In English, many things are named after a particular country – but have you ever wondered what those things are called in those countries?
- It is status symbol, emblem of success, a marker that separates me from thee, mine from thine, my worth from your worthlessness.
- Then pray consent & make me thine, to save from death your Valentine.
- And lead us not into temptation, but deliver us from evil, for thine is the kingdom, the power and the glory for ever and ever.
- Now, tell me where in ‘love thine enemies‘does intolerance and blind hatred belong?
- They contain small packets of rice, along with the biblical inscription ‘If thine enemies hunger, feed them.’
- And of course, ‘know thine enemy’ is a classic maxim used by all engaged in battle in order to get the upper hand and defeat their enemy.
- Remember, Jesus says ‘I come not to bring peace but a sword’, and ‘if thine eye offend you, gouge it out’ - all very jolly, I must say.
- Son of George, with what art thou now again discontent, or what lack is thine?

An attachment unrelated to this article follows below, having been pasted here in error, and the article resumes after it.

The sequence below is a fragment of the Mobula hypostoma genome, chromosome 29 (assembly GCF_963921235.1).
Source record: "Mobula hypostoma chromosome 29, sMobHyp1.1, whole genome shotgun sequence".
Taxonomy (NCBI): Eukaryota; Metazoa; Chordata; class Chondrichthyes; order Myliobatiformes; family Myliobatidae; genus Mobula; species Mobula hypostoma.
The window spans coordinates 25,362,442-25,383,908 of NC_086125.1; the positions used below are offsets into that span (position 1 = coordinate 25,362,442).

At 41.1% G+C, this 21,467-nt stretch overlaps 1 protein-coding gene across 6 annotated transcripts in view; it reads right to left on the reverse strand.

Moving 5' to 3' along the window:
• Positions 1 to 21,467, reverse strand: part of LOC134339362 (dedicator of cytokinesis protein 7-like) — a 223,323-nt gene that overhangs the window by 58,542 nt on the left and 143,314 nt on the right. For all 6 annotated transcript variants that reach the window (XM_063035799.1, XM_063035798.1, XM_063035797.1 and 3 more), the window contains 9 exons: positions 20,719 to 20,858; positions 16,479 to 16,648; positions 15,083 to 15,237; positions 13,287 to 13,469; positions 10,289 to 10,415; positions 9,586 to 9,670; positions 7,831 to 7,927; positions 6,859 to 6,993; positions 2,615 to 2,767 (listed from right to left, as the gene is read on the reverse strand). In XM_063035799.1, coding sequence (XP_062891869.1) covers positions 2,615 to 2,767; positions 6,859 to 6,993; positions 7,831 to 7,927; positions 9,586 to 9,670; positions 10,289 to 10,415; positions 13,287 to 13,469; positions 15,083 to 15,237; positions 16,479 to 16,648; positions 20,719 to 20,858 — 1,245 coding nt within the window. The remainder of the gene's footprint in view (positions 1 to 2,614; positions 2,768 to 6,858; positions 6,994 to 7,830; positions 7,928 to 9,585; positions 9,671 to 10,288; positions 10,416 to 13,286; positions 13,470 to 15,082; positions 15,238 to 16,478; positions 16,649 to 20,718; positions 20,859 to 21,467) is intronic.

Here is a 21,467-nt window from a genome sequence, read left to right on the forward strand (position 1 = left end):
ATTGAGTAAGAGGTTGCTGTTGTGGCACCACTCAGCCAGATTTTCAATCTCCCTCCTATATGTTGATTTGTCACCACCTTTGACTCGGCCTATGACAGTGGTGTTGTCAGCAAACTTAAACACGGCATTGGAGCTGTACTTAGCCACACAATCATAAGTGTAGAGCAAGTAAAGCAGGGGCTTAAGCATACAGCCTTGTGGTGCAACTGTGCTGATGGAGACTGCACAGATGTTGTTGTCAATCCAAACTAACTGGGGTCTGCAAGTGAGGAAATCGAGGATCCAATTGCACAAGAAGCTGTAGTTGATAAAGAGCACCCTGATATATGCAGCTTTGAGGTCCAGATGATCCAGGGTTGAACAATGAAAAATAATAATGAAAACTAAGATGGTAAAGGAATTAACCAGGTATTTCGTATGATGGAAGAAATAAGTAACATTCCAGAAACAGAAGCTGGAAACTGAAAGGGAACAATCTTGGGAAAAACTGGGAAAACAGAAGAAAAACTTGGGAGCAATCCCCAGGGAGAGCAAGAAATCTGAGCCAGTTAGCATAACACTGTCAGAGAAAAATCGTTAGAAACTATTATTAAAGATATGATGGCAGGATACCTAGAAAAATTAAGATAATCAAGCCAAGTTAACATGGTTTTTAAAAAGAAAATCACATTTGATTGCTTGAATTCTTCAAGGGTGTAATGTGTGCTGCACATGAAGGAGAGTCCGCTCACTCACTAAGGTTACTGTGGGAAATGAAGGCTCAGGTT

- I was brought up to believe in ‘to thine own self be true‘.
- O light of my life, o most beautiful goddess, who doth hold my heart and soul, would it please thee to give this gift unto me, this most miserable servant of thine?
English has borrowed many of the following foreign expressions of parting, so you’ve probably encountered some of these ways to say goodbye in other languages.
Many words formed by the addition of the suffix –ster are now obsolete - which ones are due a resurgence?
As their breed names often attest, dogs are a truly international bunch. Let’s take a look at 12 different dog breed names and their backstories.